Cervical cancer is one of the easiest cancers to prevent – as long as the cell changes that cause it are detected early
Having routine cervical screening is one of the most important things you can do to prevent or find cervical cancer early.
People who are aged 25 to 69 years of age and have a cervix (including transgender or non-binary people) and have ever been sexually active should have regular HPV screening, the new test for cervical screening. It looks for the human papillomavirus (HPV), which causes cell changes that may lead to cervical cancer.
HPV virus is the main cause of cervical cancer
Almost all cases of cervical cancer are caused by the human papillomavirus (HPV).
This virus is very common and spread through close intimate/sexual contact. Often, people do not know they are infected by the HPV virus.
Most infections will clear up by themselves within a few months. A small number of women are infected with high-risk HPV and if this is not treated, can grow over several years into cervical cancer.
Screening finds HPV infection or precancerous cell changes caused by the virus that can be treated and cancer avoided.
A vaccine for HPV is available. The HPV vaccine is free for people aged between 9-26 years under the National Immunisation Schedule.
The HPV vaccine is very effective at protecting against the types of Human papillomaviruses (HPV) that cause cervical cancer.
The vaccine also protects against HPV types that cause other genital, anal, throat and mouth cancers in both males and females.
The HPV Gardasil® 9 vaccine is free for males and females aged between 9-26 years under the National Immunisation Schedule.
It is offered in two doses to primary school-aged children in year 8. It works best before any exposure to HPV (before any sexual contact).
If your child missed out on getting the vaccine at school, they can get it at your local GP or pharmacy.
When should my child get the HPV vaccine?
In most parts of Aotearoa, your child can receive the HPV vaccine in Year 8 at school. It works best for boys and girls when given around this age and can offer long-lasting protection.
Children or young adults under 27 years old who have not been vaccinated or missed their full dose should see their doctor or pharmacist for their free vaccine.
You may still benefit from getting the vaccine if you are aged 27 or over. It can be purchased at your family doctor or Family Planning Clinic.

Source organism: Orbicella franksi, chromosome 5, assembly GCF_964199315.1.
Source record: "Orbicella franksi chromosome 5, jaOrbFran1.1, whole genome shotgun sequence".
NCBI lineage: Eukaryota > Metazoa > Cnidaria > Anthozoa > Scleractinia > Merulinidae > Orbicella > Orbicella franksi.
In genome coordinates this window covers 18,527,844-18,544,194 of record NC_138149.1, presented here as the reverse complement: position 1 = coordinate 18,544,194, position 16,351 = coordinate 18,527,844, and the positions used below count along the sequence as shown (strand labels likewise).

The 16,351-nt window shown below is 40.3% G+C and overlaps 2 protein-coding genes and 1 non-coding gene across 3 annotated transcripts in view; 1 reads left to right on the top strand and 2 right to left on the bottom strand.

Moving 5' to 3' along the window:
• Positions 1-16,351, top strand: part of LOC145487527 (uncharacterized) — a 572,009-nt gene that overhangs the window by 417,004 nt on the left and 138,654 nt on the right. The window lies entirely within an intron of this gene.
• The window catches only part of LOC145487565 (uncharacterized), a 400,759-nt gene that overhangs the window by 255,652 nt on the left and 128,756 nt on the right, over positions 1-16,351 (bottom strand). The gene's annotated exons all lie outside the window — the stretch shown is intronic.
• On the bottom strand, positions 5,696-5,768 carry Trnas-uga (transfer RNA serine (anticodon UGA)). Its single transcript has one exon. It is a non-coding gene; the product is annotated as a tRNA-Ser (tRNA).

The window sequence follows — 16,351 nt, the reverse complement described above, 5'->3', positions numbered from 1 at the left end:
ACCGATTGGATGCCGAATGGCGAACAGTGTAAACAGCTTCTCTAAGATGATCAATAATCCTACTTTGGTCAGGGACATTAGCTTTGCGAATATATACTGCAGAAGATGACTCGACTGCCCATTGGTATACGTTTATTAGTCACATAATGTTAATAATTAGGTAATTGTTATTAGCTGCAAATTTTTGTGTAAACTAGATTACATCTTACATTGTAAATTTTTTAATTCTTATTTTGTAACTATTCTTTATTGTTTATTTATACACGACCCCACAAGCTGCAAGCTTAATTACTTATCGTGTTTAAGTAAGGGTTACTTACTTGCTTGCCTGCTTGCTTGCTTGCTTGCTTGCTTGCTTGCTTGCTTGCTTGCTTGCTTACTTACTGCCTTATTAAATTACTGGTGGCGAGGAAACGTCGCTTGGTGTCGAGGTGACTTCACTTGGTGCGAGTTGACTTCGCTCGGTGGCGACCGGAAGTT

Find out more:
Cervical screening: HPV primary screening
The HPV primary screening test looks for the Human Papillomavirus, which causes cell changes that may lead to cervical cancer.
The vaginal swab is quick and easy to do. But it may not be suitable for everyone. Some people may still need to have a cervical cell sample or smear taken.
Cervical screening is every five years.
You should have cervical screening if you:
- have a cervix
- Are 25 to 69 years old and have ever been sexually active (with males or females)
- whether or not you have been vaccinated for HPV
You may still need a screening test if you have had a hysterectomy - check with your doctor.
For the vaginal swab, you can either self-test, or have your test done by a doctor or nurse at:
- your usual local health centre
- community health service e.g. Pacific or Māori health centre
- sexual health service
- women’s health service
How much will a smear cost?
This screening programme is not fully funded. The cost will depend on where you get your test. At your local GP, you will be required to pay your usual fee.
Some health services provide this test at low or no cost. You can phone and ask or check fees on their website.
Free screening is available to people with a cervix who -
- are Māori or Pacific, any age.
- are 30 years and over who have not had a test in the past 5 years or have never been screened.
- require follow-up testing, any age.
- hold a Community Services Card, any age.
Your GP or health provider will let you know your results. This usually takes 1 to 2 weeks.
If your test finds HPV, it does not mean you have cancer.
If HPV is found, you may be asked to have further tests, like taking a cervical call sample or smear.
Learn more about the results of your HPV test.